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an element of our world of great importance has been lost

The philosopher Thomas Dumm wrote a book called Loneliness As a Way of Life.  Dumm says we are lonely when we feel we have lost a part of the world that is very important.  In an interview, Dumm describes loneliness as:

“being present in the place of our absence.”

[…]

“the experience of the pathos of disappearance.” By that I mean to suggest that we feel, when we are lonely, as though an element of our world has become lost to us, has disappeared, and that this element is of great importance to us.

We generally see loneliness as a personal and private matter.  Not so this philosopher, nor his source philosophers.  On a terrifying, global political level, Hannah Arendt links loneliness with totalitarianism and nationalism:

It was Hannah Arendt who claimed that totalitarianism emerges from a deep and politically encouraged form of loneliness. Ideology and terror, Arendt argued, are twin techniques of political domination over a polity that is prepared by a deep loneliness to turn away from engagement in order to find some sort of relief from their own isolated selves. Rather than face their loneliness and try to overcome their ghostly existence, they join in a collective enterprise against something else, all in the name of love of country.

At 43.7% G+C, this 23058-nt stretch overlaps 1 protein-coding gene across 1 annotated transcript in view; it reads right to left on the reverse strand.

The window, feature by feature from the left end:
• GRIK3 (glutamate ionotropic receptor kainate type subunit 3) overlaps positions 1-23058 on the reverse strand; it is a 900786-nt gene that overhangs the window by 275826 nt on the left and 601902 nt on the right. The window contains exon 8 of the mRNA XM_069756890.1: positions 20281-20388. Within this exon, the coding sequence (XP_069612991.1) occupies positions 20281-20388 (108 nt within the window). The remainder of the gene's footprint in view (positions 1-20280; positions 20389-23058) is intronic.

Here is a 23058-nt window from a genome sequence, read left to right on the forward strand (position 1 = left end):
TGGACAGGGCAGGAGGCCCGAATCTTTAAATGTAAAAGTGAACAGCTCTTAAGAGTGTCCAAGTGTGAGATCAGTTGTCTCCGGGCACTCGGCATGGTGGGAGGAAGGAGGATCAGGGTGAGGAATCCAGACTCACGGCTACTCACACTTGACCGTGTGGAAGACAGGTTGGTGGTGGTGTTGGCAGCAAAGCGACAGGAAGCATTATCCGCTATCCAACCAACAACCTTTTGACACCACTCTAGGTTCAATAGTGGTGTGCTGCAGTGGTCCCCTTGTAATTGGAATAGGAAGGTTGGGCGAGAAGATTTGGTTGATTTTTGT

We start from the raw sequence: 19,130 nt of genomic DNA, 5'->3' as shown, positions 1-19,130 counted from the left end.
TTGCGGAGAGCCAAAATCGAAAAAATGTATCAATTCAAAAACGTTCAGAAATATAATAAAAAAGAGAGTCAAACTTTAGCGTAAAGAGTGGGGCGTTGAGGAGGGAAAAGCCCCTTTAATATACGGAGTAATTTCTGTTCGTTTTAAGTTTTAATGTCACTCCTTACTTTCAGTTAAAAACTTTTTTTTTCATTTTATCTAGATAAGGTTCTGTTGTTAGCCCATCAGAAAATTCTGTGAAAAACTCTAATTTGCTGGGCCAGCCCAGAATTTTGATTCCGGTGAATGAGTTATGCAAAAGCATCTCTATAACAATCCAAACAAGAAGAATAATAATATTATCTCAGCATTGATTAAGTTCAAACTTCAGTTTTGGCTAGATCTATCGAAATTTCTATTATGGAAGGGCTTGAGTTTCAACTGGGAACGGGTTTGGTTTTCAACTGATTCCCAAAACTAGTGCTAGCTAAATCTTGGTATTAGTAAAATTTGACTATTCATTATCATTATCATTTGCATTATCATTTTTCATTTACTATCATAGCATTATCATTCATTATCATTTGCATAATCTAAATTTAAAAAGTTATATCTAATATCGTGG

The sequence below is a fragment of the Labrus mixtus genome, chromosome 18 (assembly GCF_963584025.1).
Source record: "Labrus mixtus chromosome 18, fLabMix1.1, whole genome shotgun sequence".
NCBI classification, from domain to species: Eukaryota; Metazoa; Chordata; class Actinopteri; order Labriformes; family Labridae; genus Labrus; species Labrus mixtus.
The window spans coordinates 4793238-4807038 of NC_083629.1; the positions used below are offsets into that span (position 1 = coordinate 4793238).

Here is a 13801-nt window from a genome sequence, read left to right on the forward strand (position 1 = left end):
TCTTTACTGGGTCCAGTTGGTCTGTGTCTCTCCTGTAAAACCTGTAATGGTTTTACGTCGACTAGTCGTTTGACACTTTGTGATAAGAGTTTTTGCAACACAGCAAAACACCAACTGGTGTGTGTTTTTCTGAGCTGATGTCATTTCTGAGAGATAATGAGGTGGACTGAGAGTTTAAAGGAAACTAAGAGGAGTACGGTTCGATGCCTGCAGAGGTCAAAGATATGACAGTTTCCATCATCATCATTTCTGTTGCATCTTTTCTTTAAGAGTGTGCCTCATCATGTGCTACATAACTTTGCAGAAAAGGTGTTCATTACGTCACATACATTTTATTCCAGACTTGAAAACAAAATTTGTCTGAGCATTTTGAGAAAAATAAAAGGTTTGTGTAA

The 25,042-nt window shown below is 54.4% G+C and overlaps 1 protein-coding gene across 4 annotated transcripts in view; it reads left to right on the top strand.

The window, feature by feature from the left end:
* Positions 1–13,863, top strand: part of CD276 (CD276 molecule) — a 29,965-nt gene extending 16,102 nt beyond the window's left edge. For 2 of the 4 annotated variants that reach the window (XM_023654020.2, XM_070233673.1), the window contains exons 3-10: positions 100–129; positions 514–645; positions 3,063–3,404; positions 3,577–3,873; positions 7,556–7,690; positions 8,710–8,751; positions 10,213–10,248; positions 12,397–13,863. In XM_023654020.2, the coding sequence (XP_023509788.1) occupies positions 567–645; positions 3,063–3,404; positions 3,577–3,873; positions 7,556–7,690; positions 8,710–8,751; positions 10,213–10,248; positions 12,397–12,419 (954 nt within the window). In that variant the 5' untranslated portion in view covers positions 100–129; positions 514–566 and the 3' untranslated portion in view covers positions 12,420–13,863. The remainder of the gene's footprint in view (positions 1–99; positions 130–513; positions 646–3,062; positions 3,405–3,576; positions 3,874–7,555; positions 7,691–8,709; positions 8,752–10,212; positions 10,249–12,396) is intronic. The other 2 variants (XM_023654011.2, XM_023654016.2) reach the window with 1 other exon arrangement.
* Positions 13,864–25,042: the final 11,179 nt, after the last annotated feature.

Dumm claims America is an example of this kind of totalitarian state.  Is it the logical end game of individualism: through our will to self realize, and rejection of support as weak, have we self isolated to an extreme degree, and in this atomized state found collective meaning in nationalism?  Dumm says:

I worry that we don’t currently have a democracy in the United States. Instead we have what [political philosopher] Sheldon Wolin has recently labeled a sort of inverted totalitarianism.

He offers a way back out to democracy:  flashes of non-group think brilliance and sanity, that reinduct measures of culture – pictures of who we really are, once smothered and atrophied by this totalitarian state – back into our lives:

To my way of thinking, if we are to have a democracy, we must have …what the French thinker Rancière has called “constituent moments,” that is, moments of public articulation which illustrate who we as a people are and can be, and that aren’t managed by corporate power or state force, but which bubble from unbidden spaces of our culture.

The Believer interview with Thomas Dumm, author of Loneliness As a Way of Life

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